Yājñyavalkya and Maitreyī

Maharṣi Yājñyavalkya was well-known for his unsurpassed spiritual wisdom and acknowledged as the greatest Brahmavādī of his time (8th or 7th century BCE). His wife Maitreyī is regarded as a great scholar and a symbol of intellectual women in India.

Yājñyavalkya had two wives. The elder one, Kātyāyanī was a happy home maker while the younger one Maitreyī was only interested in the knowledge of the Brahman.

Maitreyī could have inherited this interest from her aunt (her father Mitrī’s sister) Gārgī Vācaknavī, a very famous Brahmavādinī in the court of Janaka. Mitrī was a minister in the court of Janaka. Young Maitreyī used to attend the philosophical debates in the court of King Janaka, along with her aunt. As Maitreyī watched the way in which Yājñyavalkya demolished his adversaries’ arguments and emerged successful in each one of the debates, she fell in love with him. She also wanted to be his student and learn Brahmavidyā. The only way was to marry him.

But there was a problem. Yājñyavalkya was already married to a wonderful woman named Kātyāyanī. Finding Maitreyī steadfast in her determination, Gārgī and others approached Yājñyavalkya and requested him to marry Maitreyī and accept her as his student. Yājñyavalkya hesitated because he loved his wife Kātyāyanī too well. Kātyāyanī, however, understood the situation and gave him permission to marry Maitreyī. The wedding took place and the three lived in happy harmony. Maitreyī continued to evince keen interest in Metaphysics and learnt many things from her husband.

After many years, Yājñyavalkya decided to divide his wealth and possessions between his two wives and become an ascetic. Those days, each human being was expected to pass through four stages, which they called ‘Āśramā-s’ ––‘Brahmacarya’ (The stage of being a student), ‘Gṛhastha’ (The stage of being a householder), ‘Vānaprastha’ (The stage of leaving the house and living a simple life in a forest) and ‘Sannyāsa’ (Complete renunciation). Having passed through the first three stages, Yājñyavalkya wanted to go towards total renunciation and strive for immortality.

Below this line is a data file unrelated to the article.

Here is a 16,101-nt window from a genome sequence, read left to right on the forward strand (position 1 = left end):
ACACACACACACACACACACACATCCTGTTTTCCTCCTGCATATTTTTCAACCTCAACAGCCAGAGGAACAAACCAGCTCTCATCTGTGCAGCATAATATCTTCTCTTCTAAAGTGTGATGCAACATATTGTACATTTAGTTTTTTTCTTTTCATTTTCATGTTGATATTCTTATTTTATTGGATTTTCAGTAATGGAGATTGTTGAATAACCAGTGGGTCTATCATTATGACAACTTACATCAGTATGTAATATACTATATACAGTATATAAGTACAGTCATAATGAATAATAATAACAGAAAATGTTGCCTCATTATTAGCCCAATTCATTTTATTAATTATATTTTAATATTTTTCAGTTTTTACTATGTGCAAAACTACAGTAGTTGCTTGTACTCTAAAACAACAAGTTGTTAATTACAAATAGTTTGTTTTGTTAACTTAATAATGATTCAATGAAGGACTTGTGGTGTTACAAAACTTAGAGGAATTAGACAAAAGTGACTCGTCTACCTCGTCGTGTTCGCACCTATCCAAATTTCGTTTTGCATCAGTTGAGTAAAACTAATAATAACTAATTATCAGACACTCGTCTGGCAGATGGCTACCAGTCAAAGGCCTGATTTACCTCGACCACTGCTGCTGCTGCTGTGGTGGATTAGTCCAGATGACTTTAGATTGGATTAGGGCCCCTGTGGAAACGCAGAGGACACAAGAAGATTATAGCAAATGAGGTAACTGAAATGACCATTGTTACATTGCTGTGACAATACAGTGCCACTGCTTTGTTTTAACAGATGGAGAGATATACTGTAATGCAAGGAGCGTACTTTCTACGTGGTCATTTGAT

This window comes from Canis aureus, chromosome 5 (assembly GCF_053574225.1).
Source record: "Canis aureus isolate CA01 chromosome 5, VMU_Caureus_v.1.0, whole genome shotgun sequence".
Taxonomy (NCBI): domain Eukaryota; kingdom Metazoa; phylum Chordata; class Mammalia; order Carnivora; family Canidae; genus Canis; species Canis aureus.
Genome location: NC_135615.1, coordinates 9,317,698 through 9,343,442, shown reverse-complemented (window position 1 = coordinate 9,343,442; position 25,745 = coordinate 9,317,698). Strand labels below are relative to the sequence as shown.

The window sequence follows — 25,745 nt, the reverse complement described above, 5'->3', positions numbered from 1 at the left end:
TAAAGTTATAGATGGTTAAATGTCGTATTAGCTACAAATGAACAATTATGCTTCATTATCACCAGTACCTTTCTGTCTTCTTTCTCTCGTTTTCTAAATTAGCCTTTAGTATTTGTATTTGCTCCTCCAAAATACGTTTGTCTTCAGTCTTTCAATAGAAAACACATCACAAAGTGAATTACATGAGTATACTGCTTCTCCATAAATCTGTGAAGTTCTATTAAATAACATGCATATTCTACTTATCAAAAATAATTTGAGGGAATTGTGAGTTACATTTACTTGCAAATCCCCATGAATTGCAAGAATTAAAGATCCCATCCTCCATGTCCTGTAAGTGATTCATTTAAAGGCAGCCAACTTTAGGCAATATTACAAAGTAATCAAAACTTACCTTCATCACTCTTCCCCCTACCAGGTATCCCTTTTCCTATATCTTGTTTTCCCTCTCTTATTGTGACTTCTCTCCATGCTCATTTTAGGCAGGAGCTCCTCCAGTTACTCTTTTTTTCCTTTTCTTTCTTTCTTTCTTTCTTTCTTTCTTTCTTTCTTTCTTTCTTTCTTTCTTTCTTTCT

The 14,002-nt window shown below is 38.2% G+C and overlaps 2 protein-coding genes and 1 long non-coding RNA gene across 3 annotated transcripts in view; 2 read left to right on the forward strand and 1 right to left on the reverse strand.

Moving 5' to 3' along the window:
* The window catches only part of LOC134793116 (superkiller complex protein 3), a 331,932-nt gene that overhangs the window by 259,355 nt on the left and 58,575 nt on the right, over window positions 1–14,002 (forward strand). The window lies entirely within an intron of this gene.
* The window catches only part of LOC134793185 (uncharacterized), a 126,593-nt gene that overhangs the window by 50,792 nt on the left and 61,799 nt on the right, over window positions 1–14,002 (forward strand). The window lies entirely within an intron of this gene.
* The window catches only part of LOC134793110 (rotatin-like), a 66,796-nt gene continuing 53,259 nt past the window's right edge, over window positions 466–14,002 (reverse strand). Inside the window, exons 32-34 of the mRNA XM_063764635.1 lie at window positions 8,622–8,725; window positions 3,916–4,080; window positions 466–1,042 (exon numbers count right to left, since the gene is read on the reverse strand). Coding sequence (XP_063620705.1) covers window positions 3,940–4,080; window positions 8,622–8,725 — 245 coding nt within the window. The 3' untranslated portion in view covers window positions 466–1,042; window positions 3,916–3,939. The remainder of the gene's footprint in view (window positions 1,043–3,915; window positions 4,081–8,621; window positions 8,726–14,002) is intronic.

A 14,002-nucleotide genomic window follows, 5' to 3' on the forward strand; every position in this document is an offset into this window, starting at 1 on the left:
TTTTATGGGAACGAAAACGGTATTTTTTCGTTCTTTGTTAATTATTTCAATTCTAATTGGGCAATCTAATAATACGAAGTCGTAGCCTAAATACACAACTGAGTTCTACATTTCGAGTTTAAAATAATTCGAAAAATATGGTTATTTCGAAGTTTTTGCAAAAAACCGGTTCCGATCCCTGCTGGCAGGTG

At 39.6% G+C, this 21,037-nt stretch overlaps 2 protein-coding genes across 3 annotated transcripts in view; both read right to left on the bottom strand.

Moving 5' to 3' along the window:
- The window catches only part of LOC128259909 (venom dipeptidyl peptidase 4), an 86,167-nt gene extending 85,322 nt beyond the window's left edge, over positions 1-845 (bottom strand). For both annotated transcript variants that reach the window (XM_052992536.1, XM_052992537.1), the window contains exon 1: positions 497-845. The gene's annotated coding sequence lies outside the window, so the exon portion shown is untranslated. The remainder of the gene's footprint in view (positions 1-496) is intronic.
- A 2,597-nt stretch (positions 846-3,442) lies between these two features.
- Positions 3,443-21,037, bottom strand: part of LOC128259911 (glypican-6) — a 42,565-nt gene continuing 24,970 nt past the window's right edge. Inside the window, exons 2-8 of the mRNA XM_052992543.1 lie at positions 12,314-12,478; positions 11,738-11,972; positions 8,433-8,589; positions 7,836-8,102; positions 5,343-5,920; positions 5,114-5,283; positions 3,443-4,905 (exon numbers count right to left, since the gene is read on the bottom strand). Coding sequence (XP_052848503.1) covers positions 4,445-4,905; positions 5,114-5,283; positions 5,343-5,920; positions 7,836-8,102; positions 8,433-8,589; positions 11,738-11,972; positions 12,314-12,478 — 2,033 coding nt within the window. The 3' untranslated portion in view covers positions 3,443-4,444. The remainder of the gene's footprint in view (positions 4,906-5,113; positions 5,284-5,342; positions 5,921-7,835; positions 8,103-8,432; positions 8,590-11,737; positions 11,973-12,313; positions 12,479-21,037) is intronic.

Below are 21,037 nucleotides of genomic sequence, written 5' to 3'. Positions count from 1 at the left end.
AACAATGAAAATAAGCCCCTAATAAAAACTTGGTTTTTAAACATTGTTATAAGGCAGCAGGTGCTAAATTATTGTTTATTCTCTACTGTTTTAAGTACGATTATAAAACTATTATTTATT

As he expected, Kātyāyanī accepted his decision without much objection. She was satisfied that she was well-provided for. In fact, Yājñyavalkya had left a lot of wealth for his wives.

But Maitreyī would not agree so easily. She asked him, “My lord! Will all the wealth that you will give me, make me immortal?”

Yājñyavalkya smiled, “No, my dear! Wealth can only make your life comfortable. You can never hope for immortality through wealth.”

Then Maitreyī said, “In that case, I do not want any of this wealth. Give my share also to Kātyāyanī. I will come with you in pursuit of immortality. Please teach me more about the Brahman.”

Yājñyavalkya was very happy to hear this. He said, “You are very dear to me, Maitreyī! You are not only my wife, but also my student. Come, sit near me. I will teach you what you want. Listen to me carefully and ponder on it thereafter.”

This immortal conversation between Yājñyavalkya and Maitreyī is recorded in the Bṛhadāraṇyaka Upaniṣad.

Yājñyavalkya speaks to Maitreyī elaborately about the greatness of the Absolute Self, Its nature and the way of attaining infinite knowledge and immortality. He says, "All things are dear, not for their sake, but for the sake of the Self. This Self alone exists everywhere. It cannot be understood or known, for It alone is the Understander and the Knower. Its nature cannot be defined. It is realized through endless denials as ‘not this, not this’ (Neti; Neti)."

Maitreyī challenges Yājñyavalkya frequently and asks relevant questions to get her doubts cleared. Without being perturbed, Yājñyavalkya clears her doubts with excellent examples.

The most well-known part of their conversation centres on love. Yājñyavalkya proves that love is actually a connection of the individual soul with the Universal Soul. (Ātmā and Paramātmā)

He tells her that a wife does not love one’s husband for his sake; nor does a husband love his wife for her sake. She loves him for the sake of the Ātman in him and he loves her for the sake of the Ātman in her. This holds true for all kinds of love.

Yājñyavalkya concludes that all love is a reflection of one's own soul.

In course of time, Yājñyavalkya leaves her and becomes a Sannyāsī. Maitreyī also becomes a Sannyāsī and leads the life of an ascetic.

A few more facts about Maitreyī:

  • In the Ṝgveda, about ten hymns are attributed to Maitreyī.
  • The epic, Mahabharata presents Maitreyī as a young beauty who is an Advaita scholar but never marries.
  • A college in New Delhi is named after her.
  • Maitreyī Vedic Village is a retreat location in Tamil Nadu.

B. Ramadevi is a teacher of English and a freelance reviewer of music and dance. Being a polyglot, she gets inputs from various sources and loves to share it with interested people. She contributes articles for Verandah Club on characters from Indian scriptures and classics.


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